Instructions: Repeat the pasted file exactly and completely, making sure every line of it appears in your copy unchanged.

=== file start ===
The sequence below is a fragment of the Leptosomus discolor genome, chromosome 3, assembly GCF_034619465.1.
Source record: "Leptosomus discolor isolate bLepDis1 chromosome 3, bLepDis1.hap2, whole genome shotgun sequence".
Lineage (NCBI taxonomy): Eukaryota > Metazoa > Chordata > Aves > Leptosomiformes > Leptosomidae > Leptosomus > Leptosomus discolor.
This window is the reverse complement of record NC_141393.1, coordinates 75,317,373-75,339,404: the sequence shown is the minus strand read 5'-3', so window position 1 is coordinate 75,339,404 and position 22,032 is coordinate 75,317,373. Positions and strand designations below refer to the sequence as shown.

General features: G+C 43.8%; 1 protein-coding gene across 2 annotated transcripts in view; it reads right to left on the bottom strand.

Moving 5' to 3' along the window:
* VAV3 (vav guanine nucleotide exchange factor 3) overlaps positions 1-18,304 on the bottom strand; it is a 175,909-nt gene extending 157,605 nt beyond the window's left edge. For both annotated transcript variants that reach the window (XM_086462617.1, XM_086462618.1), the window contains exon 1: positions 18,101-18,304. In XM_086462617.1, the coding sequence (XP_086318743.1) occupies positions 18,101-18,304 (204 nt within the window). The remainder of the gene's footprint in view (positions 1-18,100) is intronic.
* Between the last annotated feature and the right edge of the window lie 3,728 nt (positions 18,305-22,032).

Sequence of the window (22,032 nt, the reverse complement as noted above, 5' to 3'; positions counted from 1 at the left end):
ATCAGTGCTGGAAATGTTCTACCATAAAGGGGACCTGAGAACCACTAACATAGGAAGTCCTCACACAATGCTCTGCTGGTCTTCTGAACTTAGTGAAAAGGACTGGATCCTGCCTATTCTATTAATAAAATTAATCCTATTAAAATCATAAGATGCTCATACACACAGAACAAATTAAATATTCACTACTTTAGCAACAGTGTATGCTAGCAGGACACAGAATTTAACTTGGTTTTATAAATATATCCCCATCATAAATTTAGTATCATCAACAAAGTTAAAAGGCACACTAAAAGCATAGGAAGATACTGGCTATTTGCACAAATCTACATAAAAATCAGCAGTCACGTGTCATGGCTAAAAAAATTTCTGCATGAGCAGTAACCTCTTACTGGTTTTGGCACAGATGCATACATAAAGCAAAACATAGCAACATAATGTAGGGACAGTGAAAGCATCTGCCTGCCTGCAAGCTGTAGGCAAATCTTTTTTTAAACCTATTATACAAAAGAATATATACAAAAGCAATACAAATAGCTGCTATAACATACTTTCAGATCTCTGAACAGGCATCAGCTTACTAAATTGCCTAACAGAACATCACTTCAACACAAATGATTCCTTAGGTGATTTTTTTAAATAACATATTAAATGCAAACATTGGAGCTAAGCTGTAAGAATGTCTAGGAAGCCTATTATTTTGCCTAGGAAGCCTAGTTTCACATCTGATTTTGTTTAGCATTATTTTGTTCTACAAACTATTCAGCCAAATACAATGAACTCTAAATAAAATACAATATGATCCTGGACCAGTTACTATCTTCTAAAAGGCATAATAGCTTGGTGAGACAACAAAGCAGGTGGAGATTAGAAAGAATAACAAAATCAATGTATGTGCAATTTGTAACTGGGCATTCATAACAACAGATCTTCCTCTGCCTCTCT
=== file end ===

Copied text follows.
The sequence below is a fragment of the Leptosomus discolor genome, chromosome 3, assembly GCF_034619465.1.
Source record: "Leptosomus discolor isolate bLepDis1 chromosome 3, bLepDis1.hap2, whole genome shotgun sequence".
Lineage (NCBI taxonomy): Eukaryota > Metazoa > Chordata > Aves > Leptosomiformes > Leptosomidae > Leptosomus > Leptosomus discolor.
This window is the reverse complement of record NC_141393.1, coordinates 75,317,373-75,339,404: the sequence shown is the minus strand read 5'-3', so window position 1 is coordinate 75,339,404 and position 22,032 is coordinate 75,317,373. Positions and strand designations below refer to the sequence as shown.

General features: G+C 43.8%; 1 protein-coding gene across 2 annotated transcripts in view; it reads right to left on the bottom strand.

Moving 5' to 3' along the window:
* VAV3 (vav guanine nucleotide exchange factor 3) overlaps positions 1-18,304 on the bottom strand; it is a 175,909-nt gene extending 157,605 nt beyond the window's left edge. For both annotated transcript variants that reach the window (XM_086462617.1, XM_086462618.1), the window contains exon 1: positions 18,101-18,304. In XM_086462617.1, the coding sequence (XP_086318743.1) occupies positions 18,101-18,304 (204 nt within the window). The remainder of the gene's footprint in view (positions 1-18,100) is intronic.
* Between the last annotated feature and the right edge of the window lie 3,728 nt (positions 18,305-22,032).

Sequence of the window (22,032 nt, the reverse complement as noted above, 5' to 3'; positions counted from 1 at the left end):
ATCAGTGCTGGAAATGTTCTACCATAAAGGGGACCTGAGAACCACTAACATAGGAAGTCCTCACACAATGCTCTGCTGGTCTTCTGAACTTAGTGAAAAGGACTGGATCCTGCCTATTCTATTAATAAAATTAATCCTATTAAAATCATAAGATGCTCATACACACAGAACAAATTAAATATTCACTACTTTAGCAACAGTGTATGCTAGCAGGACACAGAATTTAACTTGGTTTTATAAATATATCCCCATCATAAATTTAGTATCATCAACAAAGTTAAAAGGCACACTAAAAGCATAGGAAGATACTGGCTATTTGCACAAATCTACATAAAAATCAGCAGTCACGTGTCATGGCTAAAAAAATTTCTGCATGAGCAGTAACCTCTTACTGGTTTTGGCACAGATGCATACATAAAGCAAAACATAGCAACATAATGTAGGGACAGTGAAAGCATCTGCCTGCCTGCAAGCTGTAGGCAAATCTTTTTTTAAACCTATTATACAAAAGAATATATACAAAAGCAATACAAATAGCTGCTATAACATACTTTCAGATCTCTGAACAGGCATCAGCTTACTAAATTGCCTAACAGAACATCACTTCAACACAAATGATTCCTTAGGTGATTTTTTTAAATAACATATTAAATGCAAACATTGGAGCTAAGCTGTAAGAATGTCTAGGAAGCCTATTATTTTGCCTAGGAAGCCTAGTTTCACATCTGATTTTGTTTAGCATTATTTTGTTCTACAAACTATTCAGCCAAATACAATGAACTCTAAATAAAATACAATATGATCCTGGACCAGTTACTATCTTCTAAAAGGCATAATAGCTTGGTGAGACAACAAAGCAGGTGGAGATTAGAAAGAATAACAAAATCAATGTATGTGCAATTTGTAACTGGGCATTCATAACAACAGATCTTCCTCTGCCTCTCT